40 years on: Memories of student protests, squatting, and street politics

An Anti-Nazi League demonstration outside Brighton Town Hall, after it was hired out to the National Front
An Anti-Nazi League demonstration outside Brighton Town Hall, after it was hired out to the National Front

It was a sunny autumnal morning when I was dropped off on the A23 at Bolney on my first day of enrolment at Brighton Polytechnic.

It was a sunny autumnal morning when I was dropped off on the A23 at Bolney on my first day of enrolment at Brighton Polytechnic.

For three days, I stayed in Brighton Youth Hostel in Patcham, now long gone. Then I pitched my tent in front of the director’s office.

I came from Liverpool, where poverty is all around you. Brighton Trades Council was stuffed then with manual workers, such as engineers. Today, Brighton and Hove is the male heroin death capital of Britain.

Being a poor student, I went for veggie stew and the latest gossip to Bruno’s Open Café in Victoria Street. The café was our base as we occupied the Aquarius Hotel and Crest Hotel in Kemptown. A fellow squatter was to become Baron Bassam of Brighton, former Labour leader of Brighton council.

The number of empty properties was staggering. When we occupied an empty office block, the property company offered us a deal: Move out and they would give us a licence to use and renovate the gutted 9 Lansdowne Place. We agreed - and the Dudley Hotel opposite often sent for kitchen porters.

The polytechnic’s head porter said that "his” students were a conservative lot who would never occupy. Well, he was wrong. And, in my second year, we were in occupation and I was elected vice-president in 1978, with a majority of more than 300.

Even then, Brighton was the radical centre of Sussex. Hove could be persuaded to join Brighton only by keeping low parking charges!

Brighton was not then the country's gay capital. Only in student unions could they organise openly. There were National Front attacks on a meeing of the  Campaign for Homosexual Equality and on a meeting at Sussex University, in which people got hurt. There was a gaggle of anti-gay Tory councillors, led by Catherine Vale and Danny Sheldon. The proposal for a nudist beach was resisted by a Councillor Blackmun. Nudists were "perverts and voyeurs".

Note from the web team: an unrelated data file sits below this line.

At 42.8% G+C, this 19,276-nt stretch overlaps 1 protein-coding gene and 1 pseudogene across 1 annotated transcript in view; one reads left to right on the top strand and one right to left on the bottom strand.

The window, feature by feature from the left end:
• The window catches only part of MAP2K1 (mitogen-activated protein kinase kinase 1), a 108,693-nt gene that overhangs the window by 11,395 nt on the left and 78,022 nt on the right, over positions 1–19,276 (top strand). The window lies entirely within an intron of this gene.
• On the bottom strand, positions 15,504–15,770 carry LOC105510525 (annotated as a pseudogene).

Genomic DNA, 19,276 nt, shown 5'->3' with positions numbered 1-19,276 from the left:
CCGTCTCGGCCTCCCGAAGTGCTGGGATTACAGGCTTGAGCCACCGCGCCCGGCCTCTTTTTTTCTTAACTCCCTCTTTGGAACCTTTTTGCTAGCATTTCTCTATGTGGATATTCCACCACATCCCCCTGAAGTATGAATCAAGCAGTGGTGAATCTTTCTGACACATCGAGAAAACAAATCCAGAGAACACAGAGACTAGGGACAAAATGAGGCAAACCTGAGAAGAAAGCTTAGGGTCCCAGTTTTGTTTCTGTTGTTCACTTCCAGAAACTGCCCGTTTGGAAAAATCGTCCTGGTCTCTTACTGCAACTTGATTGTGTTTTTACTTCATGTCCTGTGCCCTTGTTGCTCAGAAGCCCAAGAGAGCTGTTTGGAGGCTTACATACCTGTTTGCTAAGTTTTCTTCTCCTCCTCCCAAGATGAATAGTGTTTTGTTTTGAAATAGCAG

Brighton had a vigorous anti-fascist punk scene and we held regular concerts at the polytechnic. ("The Poly" was a forced merger of the College of Technology and the Art College in 1970, and the College of Education in 1975).

Top of the bill were usually The Pirhanas and Misty in Roots. The Pirhanas were excellent; I still play my old copy of Vaultage 78.

In 1987, 134 continuous years of Conservative rule ended in Brighton. Even Hove, which was bluer than Nick Clegg, went Labour.

Pavilion’s MP Sir Julian "Gunboats" Amery had no surgeries. His duties were national not local. His conservative colleague in Kemptown, Andrew Bowden, was promoted by The Argus newspaper as the "pensioners' champion" - although he always backed down on a vote at the last moment. In 1997, he was defeated by charges of Tory sleaze.

Dennis Hobden. the only Labour MP for Kemptown (1964-70) suffered because he was a Freemason. But he was a good socialist; unfashionably I liked him a lot. In 1964, he won by just seven votes. Labour was a radical party until 1992, when - becasue of Lord Bassam - 50 of us were expelled or suspended.

Sussex University - one of the "new" universities - had a radical reputation under the liberal Asa Briggs. It was a hive of activism and elected Richard Flint, an anarchist, as president. Tragically, he died young.

We opposed and stopped the prelim examinations. Union meetings of more than a thousand were held on the grass. Flint was expelled.

When the fight against apartheid began, Sussex’s largest hall was named the Mandela Hall. At the polytechnic, we occupied over autonomy and overseas student fees. Which we saw then could lead to today’s full-cost fees.

The number of students was tiny: 3,000 at the Poly and 4,000 at Sussex - compared with about 20,000 each today.

There was barely a voluntary sector and the Brighton Rights and Advice Centre was always under fire from the council at Prince Albert Street.

We formed in 1980 the Brighton Campaign Against Youth Unemployment and occupied an East Sussex building. More than 10,000 signatures and a "Right to Work" march locally, where ordinary people clapped us along the route, led to the council granting us a small unemployed centre in Coalbrook Road. Which no longer exists.

Brighton was always fiercely opposed to fascism from the days of Oswald Mosley. The Heidelburg Hotel in Lower Rock Gardens had an international Nazi guest list, but fascist leaders like John Tyndall preferred to campaign elsewhere. Anti-Nazi League monthly meetings at the Resource Centre in North Street, which was burned down, attracted up to 500 attendees.

Having attacked gay and Irish meetings, we stopped the fascists in their tracks despite police hostility. Nothing changes!.

Opposition to the English Defence League (EDL) march in April every year is part of that tradition.